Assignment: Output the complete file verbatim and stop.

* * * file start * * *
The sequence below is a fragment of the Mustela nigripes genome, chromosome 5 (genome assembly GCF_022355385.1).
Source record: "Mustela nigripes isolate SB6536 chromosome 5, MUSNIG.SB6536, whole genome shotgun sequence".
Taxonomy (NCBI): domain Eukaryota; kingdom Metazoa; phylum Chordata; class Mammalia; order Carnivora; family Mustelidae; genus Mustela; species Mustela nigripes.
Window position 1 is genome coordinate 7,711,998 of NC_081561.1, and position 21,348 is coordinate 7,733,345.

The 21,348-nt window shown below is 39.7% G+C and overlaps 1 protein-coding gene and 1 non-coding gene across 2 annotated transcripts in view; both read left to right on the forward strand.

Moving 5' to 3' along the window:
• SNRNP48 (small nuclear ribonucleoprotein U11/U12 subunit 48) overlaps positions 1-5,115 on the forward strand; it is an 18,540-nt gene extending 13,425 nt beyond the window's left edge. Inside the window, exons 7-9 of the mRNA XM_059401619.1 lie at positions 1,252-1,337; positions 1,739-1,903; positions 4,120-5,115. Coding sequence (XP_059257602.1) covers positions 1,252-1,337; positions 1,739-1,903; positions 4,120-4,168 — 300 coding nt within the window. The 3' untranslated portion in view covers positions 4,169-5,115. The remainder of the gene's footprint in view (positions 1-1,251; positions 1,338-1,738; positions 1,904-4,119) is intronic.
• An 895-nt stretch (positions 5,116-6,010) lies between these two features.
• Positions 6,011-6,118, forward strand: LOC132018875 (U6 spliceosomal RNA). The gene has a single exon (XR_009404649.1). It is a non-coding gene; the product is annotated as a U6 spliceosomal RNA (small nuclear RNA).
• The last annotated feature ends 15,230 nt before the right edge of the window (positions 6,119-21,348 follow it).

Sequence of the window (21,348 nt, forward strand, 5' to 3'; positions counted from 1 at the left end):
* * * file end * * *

The sequence below is a fragment of the Mustela nigripes genome, chromosome 5 (genome assembly GCF_022355385.1).
Source record: "Mustela nigripes isolate SB6536 chromosome 5, MUSNIG.SB6536, whole genome shotgun sequence".
Taxonomy (NCBI): domain Eukaryota; kingdom Metazoa; phylum Chordata; class Mammalia; order Carnivora; family Mustelidae; genus Mustela; species Mustela nigripes.
Window position 1 is genome coordinate 7,711,998 of NC_081561.1, and position 21,348 is coordinate 7,733,345.

The 21,348-nt window shown below is 39.7% G+C and overlaps 1 protein-coding gene and 1 non-coding gene across 2 annotated transcripts in view; both read left to right on the forward strand.

Moving 5' to 3' along the window:
• SNRNP48 (small nuclear ribonucleoprotein U11/U12 subunit 48) overlaps positions 1-5,115 on the forward strand; it is an 18,540-nt gene extending 13,425 nt beyond the window's left edge. Inside the window, exons 7-9 of the mRNA XM_059401619.1 lie at positions 1,252-1,337; positions 1,739-1,903; positions 4,120-5,115. Coding sequence (XP_059257602.1) covers positions 1,252-1,337; positions 1,739-1,903; positions 4,120-4,168 — 300 coding nt within the window. The 3' untranslated portion in view covers positions 4,169-5,115. The remainder of the gene's footprint in view (positions 1-1,251; positions 1,338-1,738; positions 1,904-4,119) is intronic.
• An 895-nt stretch (positions 5,116-6,010) lies between these two features.
• Positions 6,011-6,118, forward strand: LOC132018875 (U6 spliceosomal RNA). The gene has a single exon (XR_009404649.1). It is a non-coding gene; the product is annotated as a U6 spliceosomal RNA (small nuclear RNA).
• The last annotated feature ends 15,230 nt before the right edge of the window (positions 6,119-21,348 follow it).

Sequence of the window (21,348 nt, forward strand, 5' to 3'; positions counted from 1 at the left end):